US Department of State to Roll Back Trump-Era Restrictions on Cuba Travel

The policy changes have been over a year in the making

Skyline of Old Havana Cuba
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Dreaming of a trip to Cuba? You're in luck. On Monday, the U.S. Department of State announced that it would begin rolling back several restrictions placed on the country during the Trump administration.

Among the changes being made to Cuba-related foreign policy, the State Department said that it would approve scheduled and charter flights to destinations in Cuba beyond Havana, as well as reinstate people-to-people, educational, and business-related travel to "strengthen family ties and facilitate educational connections for the U.S. and Cuban people." According to the statement issued by the State Department, only group travel will be authorized for the time being.

In addition to these policies, the State Department will also reinstate the Cuban Family Reunification Parole (CFRP) Program and "remove the current limit on family remittances of $1,000 per quarter."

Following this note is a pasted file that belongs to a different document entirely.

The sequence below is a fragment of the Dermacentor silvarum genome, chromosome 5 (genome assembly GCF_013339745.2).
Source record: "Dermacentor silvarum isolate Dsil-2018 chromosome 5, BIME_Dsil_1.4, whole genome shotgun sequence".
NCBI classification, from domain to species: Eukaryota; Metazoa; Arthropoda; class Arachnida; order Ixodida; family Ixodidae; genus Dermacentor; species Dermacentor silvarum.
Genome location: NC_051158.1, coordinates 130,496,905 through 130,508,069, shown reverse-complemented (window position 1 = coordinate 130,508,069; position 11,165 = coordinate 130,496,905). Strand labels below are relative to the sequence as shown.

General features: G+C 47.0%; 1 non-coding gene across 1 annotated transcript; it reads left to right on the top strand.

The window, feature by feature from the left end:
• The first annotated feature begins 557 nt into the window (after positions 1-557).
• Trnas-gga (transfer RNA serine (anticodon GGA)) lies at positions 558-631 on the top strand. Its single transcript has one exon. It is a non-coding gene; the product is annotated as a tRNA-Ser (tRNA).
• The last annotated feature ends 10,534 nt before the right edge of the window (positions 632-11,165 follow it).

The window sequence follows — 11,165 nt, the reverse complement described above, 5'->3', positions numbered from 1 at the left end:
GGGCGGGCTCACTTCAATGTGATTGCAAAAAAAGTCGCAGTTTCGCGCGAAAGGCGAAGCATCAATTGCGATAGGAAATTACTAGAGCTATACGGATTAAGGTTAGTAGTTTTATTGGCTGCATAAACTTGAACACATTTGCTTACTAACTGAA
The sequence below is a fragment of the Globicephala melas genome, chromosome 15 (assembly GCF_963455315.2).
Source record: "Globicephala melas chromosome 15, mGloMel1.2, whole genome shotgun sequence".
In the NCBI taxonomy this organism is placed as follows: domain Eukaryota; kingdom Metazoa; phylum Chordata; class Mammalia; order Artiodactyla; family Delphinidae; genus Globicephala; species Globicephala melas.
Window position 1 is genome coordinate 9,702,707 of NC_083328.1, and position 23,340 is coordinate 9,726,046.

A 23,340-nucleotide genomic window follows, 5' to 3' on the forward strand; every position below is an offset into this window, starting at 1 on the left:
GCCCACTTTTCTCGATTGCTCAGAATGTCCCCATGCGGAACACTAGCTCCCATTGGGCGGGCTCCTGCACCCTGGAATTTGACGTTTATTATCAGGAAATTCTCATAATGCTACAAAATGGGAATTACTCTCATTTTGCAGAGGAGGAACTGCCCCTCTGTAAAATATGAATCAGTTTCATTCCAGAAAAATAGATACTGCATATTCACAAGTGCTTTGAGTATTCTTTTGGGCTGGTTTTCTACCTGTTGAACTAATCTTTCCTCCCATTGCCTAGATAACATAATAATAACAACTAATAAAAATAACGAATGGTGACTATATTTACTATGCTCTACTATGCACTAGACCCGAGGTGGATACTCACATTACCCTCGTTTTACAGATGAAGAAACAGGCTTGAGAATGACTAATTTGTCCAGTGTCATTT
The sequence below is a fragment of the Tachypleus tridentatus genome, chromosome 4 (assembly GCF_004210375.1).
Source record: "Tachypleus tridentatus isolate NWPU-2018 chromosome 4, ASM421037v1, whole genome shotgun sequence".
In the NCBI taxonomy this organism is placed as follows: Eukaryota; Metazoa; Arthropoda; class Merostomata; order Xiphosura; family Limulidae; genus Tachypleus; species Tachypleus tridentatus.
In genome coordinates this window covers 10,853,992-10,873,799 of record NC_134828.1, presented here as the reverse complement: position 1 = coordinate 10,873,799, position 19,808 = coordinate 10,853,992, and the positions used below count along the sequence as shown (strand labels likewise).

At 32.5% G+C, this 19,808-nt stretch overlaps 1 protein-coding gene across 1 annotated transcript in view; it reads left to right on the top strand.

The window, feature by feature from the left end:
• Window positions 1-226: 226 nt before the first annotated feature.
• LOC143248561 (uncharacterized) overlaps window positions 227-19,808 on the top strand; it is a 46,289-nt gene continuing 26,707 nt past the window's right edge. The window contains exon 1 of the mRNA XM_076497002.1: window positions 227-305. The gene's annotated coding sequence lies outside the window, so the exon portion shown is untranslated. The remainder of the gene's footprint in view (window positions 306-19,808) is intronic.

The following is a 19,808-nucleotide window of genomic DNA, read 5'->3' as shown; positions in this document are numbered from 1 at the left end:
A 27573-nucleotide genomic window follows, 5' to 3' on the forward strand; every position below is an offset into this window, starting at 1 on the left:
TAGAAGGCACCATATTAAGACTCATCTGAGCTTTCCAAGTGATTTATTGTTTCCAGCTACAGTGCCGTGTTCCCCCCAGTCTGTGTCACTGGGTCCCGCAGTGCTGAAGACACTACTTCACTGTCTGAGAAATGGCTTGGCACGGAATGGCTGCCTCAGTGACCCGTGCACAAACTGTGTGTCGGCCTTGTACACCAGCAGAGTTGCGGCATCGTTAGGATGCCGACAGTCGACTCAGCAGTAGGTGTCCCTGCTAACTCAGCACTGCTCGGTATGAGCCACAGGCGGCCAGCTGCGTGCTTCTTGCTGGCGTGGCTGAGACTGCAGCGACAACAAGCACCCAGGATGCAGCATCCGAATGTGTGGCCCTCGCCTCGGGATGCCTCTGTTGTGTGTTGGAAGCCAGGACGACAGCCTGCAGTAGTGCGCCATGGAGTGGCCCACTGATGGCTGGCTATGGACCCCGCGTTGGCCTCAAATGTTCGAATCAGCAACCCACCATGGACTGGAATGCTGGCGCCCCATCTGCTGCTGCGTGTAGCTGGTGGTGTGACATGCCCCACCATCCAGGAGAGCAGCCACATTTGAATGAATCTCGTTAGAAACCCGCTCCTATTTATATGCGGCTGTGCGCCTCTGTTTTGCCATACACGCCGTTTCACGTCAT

"We will make it easier for families to visit their relatives in Cuba and for authorized U.S. travelers to engage with the Cuban people, attend meetings, and conduct research," said Ned Price, a U.S. Department of State spokesperson in a statement.

The policy changes have been over a year in the making. Last spring, former White House press secretary Jen Psaki told reporters that the Biden administration is "committed to carefully reviewing policy decisions made in the prior administration, including the decision to designate Cuba as a state sponsor of terrorism."

Former President Donald Trump revoked the Obama administration's historic détente with Cuba during his four-year term. These restrictions included suspending commercial flights to all Cuban cities except Havana, prohibiting people-to-people educational travel, and eliminating trips to Cuba via cruise ship and private aircraft.

"[The] US gov. announcement is a limited step in the right direction," Cuban Foreign Minister Bruno Rodríguez wrote in a tweet. "This decision in no way modifies the blockade, #Cuba's fraudulent inclusion [on] the list of [state sponsors of terrorism], or most of Trump's maximum pressure coercive measures that still affect the Cuban people."

The U.S. Department of State has not yet announced when these changes will go into effect.

Article Sources
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  1. U.S. Department of State. "Biden Administration Measures to Support the Cuban People." May 16, 2022.

  2. U.S. Department of State. "Biden Administration Measures to Support the Cuban People." May 16, 2022.

  3. Reuters. "Biden Reviewing Trump's Listing of Cuba As Terrorism Sponsor." March 9, 2021.

  4. Congressional Research Service. "Cuba: U.S. Policy Overview." May 13, 2022.